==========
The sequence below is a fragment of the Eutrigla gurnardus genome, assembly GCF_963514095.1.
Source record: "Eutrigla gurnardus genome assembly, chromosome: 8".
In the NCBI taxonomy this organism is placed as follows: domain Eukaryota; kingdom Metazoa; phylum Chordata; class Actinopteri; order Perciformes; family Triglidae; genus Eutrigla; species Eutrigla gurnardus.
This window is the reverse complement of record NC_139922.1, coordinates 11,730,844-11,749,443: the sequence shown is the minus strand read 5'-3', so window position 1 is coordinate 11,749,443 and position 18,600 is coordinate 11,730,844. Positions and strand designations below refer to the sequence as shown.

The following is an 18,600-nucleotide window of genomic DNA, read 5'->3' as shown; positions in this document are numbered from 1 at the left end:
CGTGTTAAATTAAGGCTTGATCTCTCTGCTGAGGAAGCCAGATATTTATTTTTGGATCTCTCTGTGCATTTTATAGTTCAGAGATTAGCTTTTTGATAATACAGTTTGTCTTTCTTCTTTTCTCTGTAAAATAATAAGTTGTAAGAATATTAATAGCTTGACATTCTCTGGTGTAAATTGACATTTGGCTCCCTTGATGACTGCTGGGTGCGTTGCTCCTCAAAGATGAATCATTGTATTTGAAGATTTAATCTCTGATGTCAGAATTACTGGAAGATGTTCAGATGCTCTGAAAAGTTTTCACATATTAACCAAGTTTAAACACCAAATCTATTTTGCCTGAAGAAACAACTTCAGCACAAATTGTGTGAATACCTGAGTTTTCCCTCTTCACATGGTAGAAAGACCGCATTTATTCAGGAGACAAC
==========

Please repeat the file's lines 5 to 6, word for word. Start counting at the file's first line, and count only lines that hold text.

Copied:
The following is an 18,600-nucleotide window of genomic DNA, read 5'->3' as shown; positions in this document are numbered from 1 at the left end:
CGTGTTAAATTAAGGCTTGATCTCTCTGCTGAGGAAGCCAGATATTTATTTTTGGATCTCTCTGTGCATTTTATAGTTCAGAGATTAGCTTTTTGATAATACAGTTTGTCTTTCTTCTTTTCTCTGTAAAATAATAAGTTGTAAGAATATTAATAGCTTGACATTCTCTGGTGTAAATTGACATTTGGCTCCCTTGATGACTGCTGGGTGCGTTGCTCCTCAAAGATGAATCATTGTATTTGAAGATTTAATCTCTGATGTCAGAATTACTGGAAGATGTTCAGATGCTCTGAAAAGTTTTCACATATTAACCAAGTTTAAACACCAAATCTATTTTGCCTGAAGAAACAACTTCAGCACAAATTGTGTGAATACCTGAGTTTTCCCTCTTCACATGGTAGAAAGACCGCATTTATTCAGGAGACAAC